Sure, there were a few weeks in college I missed classes to watch reruns of Real World New Orleans, and I may have been drawn into the sick train wreck that was Rock of Love, but if I woke up one day and there was no reality TV, it wouldn't phase me one bit.
Once in a while I read about some reality TV thing that really makes my skin crawl. I think originally it was Extreme Makeover (and i dont mean Home Edition) more recently is was the Lord of the Flies-ish Kid Nation. At the very beginning I questioned its morals, and other folks started asking questions too. I understand that parents give consent for the kids to participate in this program: the kids have to start a community in the New Mexico desert. No adults. No rules...blah blah blah. Since went is it fine for a parent to "give consent" for a child to be put in a dangerous situation? Is it really OK to make that decision for a child? Is it ok to give consent for a child to knife-fight with another kid, or two crawl into a lion cage at a zoo?
In Intervention, which had criticism right off the block, real life addicts are taped under the premise of filming in a show about addicts, are followed through their sad, out of control addictions and then blindsided with a five minute intervention from family, friends and a doctor at the end of the show. It does not surprise me that people love this show. Its all about people with problems which everyone likes to watch because they either A: can relate or B: like to feel that at least their problems arent THAT bad.
A New York Times article describes an episode when a "character" on Intervention had too much too drink, and the crew just taped her getting into a car and driving away. And thats perfectly legal. The production team is under no obligation to interfere with the actions of the addict. Officially they are just bystanders. I'm sure that attitude works out just fine until that drunk driver kills a family of four, right?
A recent article in the smarmiest, most sexist magazine out there, Esquire, called Tonight on Dateline This Man Will Die, was just one more fearful incident in the world of reality TV. The article focuses on Dateline's reoccurring, ratings-craving, reality segment "To Catch a Predator." The show sets up a sting to catch adult men who have been chatting online with young women or boys when they attempt to meet them for sexual relations. Ok, i kiiiinda like this show, but this article really shows the danger of these situations. In the article, Dateline finds out that the predator who is supposed to arrive at the sting house is actually a politition. Unfortunately, I think, the possibility of arresting a public figure on TV is more exciting to them than it is tragic. So rather than wait for him to arrive at their set up, they go to his home. Either way, the scene does not unfold pleasantly:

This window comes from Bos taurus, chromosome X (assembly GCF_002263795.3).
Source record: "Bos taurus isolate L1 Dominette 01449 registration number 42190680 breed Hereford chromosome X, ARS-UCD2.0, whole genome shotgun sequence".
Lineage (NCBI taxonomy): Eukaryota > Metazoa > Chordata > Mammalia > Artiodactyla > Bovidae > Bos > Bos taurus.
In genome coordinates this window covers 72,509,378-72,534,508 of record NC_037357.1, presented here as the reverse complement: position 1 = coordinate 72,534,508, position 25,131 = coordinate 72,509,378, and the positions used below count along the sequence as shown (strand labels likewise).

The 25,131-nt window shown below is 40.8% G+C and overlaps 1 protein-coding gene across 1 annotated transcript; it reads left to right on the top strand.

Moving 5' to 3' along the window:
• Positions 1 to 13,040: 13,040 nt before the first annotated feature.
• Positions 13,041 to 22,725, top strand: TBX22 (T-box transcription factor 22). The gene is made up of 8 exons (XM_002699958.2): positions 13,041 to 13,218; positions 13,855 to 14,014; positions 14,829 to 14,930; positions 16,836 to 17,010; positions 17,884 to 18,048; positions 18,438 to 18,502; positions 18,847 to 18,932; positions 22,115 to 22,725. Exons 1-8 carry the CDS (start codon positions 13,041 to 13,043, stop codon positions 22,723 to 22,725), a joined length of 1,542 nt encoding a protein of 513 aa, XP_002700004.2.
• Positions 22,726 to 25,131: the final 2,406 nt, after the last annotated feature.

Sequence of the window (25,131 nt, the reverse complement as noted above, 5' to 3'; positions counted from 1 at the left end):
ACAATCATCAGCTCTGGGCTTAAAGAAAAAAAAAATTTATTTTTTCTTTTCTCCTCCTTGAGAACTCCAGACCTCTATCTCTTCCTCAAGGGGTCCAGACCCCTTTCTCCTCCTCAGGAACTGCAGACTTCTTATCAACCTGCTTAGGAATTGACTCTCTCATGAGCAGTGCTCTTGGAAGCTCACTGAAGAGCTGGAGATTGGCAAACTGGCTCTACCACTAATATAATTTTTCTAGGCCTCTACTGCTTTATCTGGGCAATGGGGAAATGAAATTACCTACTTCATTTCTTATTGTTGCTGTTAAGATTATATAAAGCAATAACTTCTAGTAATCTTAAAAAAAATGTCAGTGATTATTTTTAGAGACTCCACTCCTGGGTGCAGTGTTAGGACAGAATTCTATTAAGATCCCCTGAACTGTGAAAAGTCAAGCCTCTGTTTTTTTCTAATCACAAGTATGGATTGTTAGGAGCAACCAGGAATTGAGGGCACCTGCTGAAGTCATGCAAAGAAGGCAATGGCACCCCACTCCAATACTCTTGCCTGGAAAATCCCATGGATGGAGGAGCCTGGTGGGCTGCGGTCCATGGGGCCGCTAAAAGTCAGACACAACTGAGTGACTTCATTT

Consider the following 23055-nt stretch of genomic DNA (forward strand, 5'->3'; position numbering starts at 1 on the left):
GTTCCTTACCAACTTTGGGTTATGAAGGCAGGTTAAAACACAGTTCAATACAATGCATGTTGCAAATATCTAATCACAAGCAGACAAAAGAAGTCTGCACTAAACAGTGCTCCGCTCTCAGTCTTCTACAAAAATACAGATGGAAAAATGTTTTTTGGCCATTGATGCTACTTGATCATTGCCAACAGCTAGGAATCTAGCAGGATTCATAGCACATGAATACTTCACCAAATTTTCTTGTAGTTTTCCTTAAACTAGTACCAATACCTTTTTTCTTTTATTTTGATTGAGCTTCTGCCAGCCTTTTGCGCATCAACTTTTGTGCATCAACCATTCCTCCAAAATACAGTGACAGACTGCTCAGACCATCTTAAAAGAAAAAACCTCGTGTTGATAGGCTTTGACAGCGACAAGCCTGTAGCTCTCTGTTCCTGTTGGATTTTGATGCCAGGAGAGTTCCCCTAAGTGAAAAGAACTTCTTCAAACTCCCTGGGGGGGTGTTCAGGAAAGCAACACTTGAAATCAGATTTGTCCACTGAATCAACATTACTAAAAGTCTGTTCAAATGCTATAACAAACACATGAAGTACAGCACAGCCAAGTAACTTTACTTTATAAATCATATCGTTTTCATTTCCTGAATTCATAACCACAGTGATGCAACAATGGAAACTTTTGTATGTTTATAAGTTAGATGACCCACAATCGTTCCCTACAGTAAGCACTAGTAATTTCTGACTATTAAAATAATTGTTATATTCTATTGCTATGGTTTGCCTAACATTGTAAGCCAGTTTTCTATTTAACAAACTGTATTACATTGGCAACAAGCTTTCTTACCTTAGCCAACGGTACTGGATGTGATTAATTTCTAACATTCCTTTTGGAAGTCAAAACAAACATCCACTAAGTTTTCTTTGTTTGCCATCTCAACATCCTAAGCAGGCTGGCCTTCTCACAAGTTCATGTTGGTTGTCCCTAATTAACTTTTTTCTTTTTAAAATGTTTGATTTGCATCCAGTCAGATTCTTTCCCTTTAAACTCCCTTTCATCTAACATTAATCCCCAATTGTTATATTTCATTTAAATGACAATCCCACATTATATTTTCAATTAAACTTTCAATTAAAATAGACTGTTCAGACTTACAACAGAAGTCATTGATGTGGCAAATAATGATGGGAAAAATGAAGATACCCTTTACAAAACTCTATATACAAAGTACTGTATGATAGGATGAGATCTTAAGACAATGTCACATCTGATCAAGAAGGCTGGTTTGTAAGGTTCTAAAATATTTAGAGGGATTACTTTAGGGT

"Although the microphones outside of Bill Conradt’s house have no trouble picking up a mini schnauzer’s barks, none record Bill Conradt’s Browning .380 handgun, which he places muzzle-first against his own temple and discharges. "
Dateline gets their story, and Bill Conradt is dead. Do I feel like Conradt committed a crime? Yes. Should he have had to serve time? Yes. Should Dateline have pushed him to a point where he thought he should take his own life? I cant agree.
Reality TV can be creepy and devastating. It can show parts of the human condition (both those in front of and behind the camera) that I personally don't really need to see.To veer off the subject for a second to other reality shows, no matter how completely ridiculous they may be, there are a few honorable mentions: A Shot At Love stars a gal, Tila Tequila,whos pretty much just famous on the internet, hosting her own dating show. There are 16 guys and 16 gals lined up to try to win her heart...although they all signed up not knowing there would be competition of the other sex--since Tila just came out as bisexual-during the first episode. yeah. This is a messed up show. Reality TV is messed up. It all just kinda gives me the creeps.